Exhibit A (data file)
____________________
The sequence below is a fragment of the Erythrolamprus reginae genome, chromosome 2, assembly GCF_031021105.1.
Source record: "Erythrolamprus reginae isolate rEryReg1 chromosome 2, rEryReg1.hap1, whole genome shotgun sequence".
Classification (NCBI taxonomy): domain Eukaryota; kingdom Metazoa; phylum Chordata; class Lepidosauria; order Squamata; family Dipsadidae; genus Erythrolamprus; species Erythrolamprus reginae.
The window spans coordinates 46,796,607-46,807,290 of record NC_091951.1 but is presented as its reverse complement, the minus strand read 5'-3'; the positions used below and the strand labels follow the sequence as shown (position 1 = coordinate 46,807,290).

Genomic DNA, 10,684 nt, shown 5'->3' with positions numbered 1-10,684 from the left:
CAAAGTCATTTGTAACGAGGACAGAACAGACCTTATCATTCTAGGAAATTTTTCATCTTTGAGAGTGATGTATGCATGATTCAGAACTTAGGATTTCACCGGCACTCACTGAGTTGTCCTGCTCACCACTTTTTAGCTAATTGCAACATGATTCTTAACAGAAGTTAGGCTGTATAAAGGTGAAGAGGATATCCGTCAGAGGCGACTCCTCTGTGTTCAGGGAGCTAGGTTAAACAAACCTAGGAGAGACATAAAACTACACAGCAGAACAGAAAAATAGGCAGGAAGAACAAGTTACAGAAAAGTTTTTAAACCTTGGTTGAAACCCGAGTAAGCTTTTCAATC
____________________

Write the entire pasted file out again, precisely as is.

The sequence below is a fragment of the Erythrolamprus reginae genome, chromosome 2, assembly GCF_031021105.1.
Source record: "Erythrolamprus reginae isolate rEryReg1 chromosome 2, rEryReg1.hap1, whole genome shotgun sequence".
Classification (NCBI taxonomy): domain Eukaryota; kingdom Metazoa; phylum Chordata; class Lepidosauria; order Squamata; family Dipsadidae; genus Erythrolamprus; species Erythrolamprus reginae.
The window spans coordinates 46,796,607-46,807,290 of record NC_091951.1 but is presented as its reverse complement, the minus strand read 5'-3'; the positions used below and the strand labels follow the sequence as shown (position 1 = coordinate 46,807,290).

Genomic DNA, 10,684 nt, shown 5'->3' with positions numbered 1-10,684 from the left:
CAAAGTCATTTGTAACGAGGACAGAACAGACCTTATCATTCTAGGAAATTTTTCATCTTTGAGAGTGATGTATGCATGATTCAGAACTTAGGATTTCACCGGCACTCACTGAGTTGTCCTGCTCACCACTTTTTAGCTAATTGCAACATGATTCTTAACAGAAGTTAGGCTGTATAAAGGTGAAGAGGATATCCGTCAGAGGCGACTCCTCTGTGTTCAGGGAGCTAGGTTAAACAAACCTAGGAGAGACATAAAACTACACAGCAGAACAGAAAAATAGGCAGGAAGAACAAGTTACAGAAAAGTTTTTAAACCTTGGTTGAAACCCGAGTAAGCTTTTCAATC